Marketing To Gen Z And Gen X—The Major Differences

Marketing To Gen Z And Gen X—The Major Differences

Marketing To Gen Z And Gen X—The Major DifferencesPhoto From pexels

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One of the biggest differentiators in how people respond to messaging is age—or, more to the point, the generational culture in which they grew up. We hear terms like “Gen X” and Gen Z” tossed around often in market-speak, but many people are confused as to what these terms mean or how they can affect a marketing strategy. To clarify any confusion, let’s discuss these two generations specifically and discuss what marketers should understand about them.


Gen X and Gen Z are separated in age by as few as 14 years or as much as 50 years at the opposite ends of the generational timeline. Gen X refers to people born between 1965-1979 (age 41-55), while Gen Z represents those born between 1995-2015 (age 5-21). Tucked between these two are members of Gen Y (otherwise known as “Millennials”), born between 1980-1994. For perspective, some members of Gen X are old enough to be parents to most Gen Z-ers, and some are old enough to be grandparents to Gen Z-ers. These two demographics are far enough apart in their cultural experiences that they respond quite differently to different types of marketing.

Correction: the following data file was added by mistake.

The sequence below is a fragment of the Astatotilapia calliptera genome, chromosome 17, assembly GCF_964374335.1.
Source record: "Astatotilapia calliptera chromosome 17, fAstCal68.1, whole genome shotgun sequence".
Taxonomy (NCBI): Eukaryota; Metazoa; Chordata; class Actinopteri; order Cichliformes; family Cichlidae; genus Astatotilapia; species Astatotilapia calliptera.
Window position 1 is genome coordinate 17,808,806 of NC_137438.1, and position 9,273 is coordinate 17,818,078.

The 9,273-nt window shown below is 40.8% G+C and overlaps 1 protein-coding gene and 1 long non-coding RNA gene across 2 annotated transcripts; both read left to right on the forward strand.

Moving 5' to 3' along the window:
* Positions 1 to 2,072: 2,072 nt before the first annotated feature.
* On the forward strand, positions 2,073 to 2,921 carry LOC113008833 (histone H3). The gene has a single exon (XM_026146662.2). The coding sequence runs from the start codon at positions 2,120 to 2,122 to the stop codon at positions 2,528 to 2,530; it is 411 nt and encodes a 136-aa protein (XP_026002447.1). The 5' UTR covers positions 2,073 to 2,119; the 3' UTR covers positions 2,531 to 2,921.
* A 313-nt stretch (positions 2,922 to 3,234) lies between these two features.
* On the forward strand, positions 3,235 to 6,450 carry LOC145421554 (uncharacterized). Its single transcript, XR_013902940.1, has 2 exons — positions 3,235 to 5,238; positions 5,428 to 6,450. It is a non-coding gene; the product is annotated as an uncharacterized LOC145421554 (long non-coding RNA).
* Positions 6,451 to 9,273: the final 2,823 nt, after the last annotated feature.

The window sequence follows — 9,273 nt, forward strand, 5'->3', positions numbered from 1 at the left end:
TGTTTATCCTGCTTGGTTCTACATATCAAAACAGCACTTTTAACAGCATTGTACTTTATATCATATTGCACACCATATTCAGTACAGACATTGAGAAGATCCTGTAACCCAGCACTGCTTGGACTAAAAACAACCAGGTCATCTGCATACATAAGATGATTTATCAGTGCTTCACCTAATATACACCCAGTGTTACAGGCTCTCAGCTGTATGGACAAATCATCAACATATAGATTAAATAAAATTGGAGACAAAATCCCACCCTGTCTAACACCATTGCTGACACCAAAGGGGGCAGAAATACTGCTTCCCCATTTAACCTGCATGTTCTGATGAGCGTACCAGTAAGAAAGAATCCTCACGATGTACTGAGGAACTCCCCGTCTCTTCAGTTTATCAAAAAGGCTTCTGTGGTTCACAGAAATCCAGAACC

Gen X has become largely familiar with the technology of the past several decades, and while they frequently shop online, they also don’t mind going into the stores. Gen Z, the mobile generation, interacts more with their mobile devices than other generations, including doing their shopping there. If they go into a brick-and-mortar store, they’re more likely to look up product reviews on their phones before selecting a product.


Gen X still responds at some level to traditional advertising methods (e.g., OOH ads, TV/Radio, etc.). They also respond well to email marketing. Gen Z, however, is more suspicious of advertising and prefers authentic engagement, which is why social media “influencer marketing” can be a highly effective way to reach them.


Comprising more than 27 percent of the population in America, Gen Z is now the largest demographic in the U.S. (Gen X occupies about 20 percent of the pie, Millennials close to 25 percent.) While not all Gen Z-ers are consumers yet, their buying power is increasing daily, and within a few years, they will represent the lion’s share of consumers. Wise marketers won’t write off this bloc as “children,” but will instead continue to monitor them as their shopping habits evolve.

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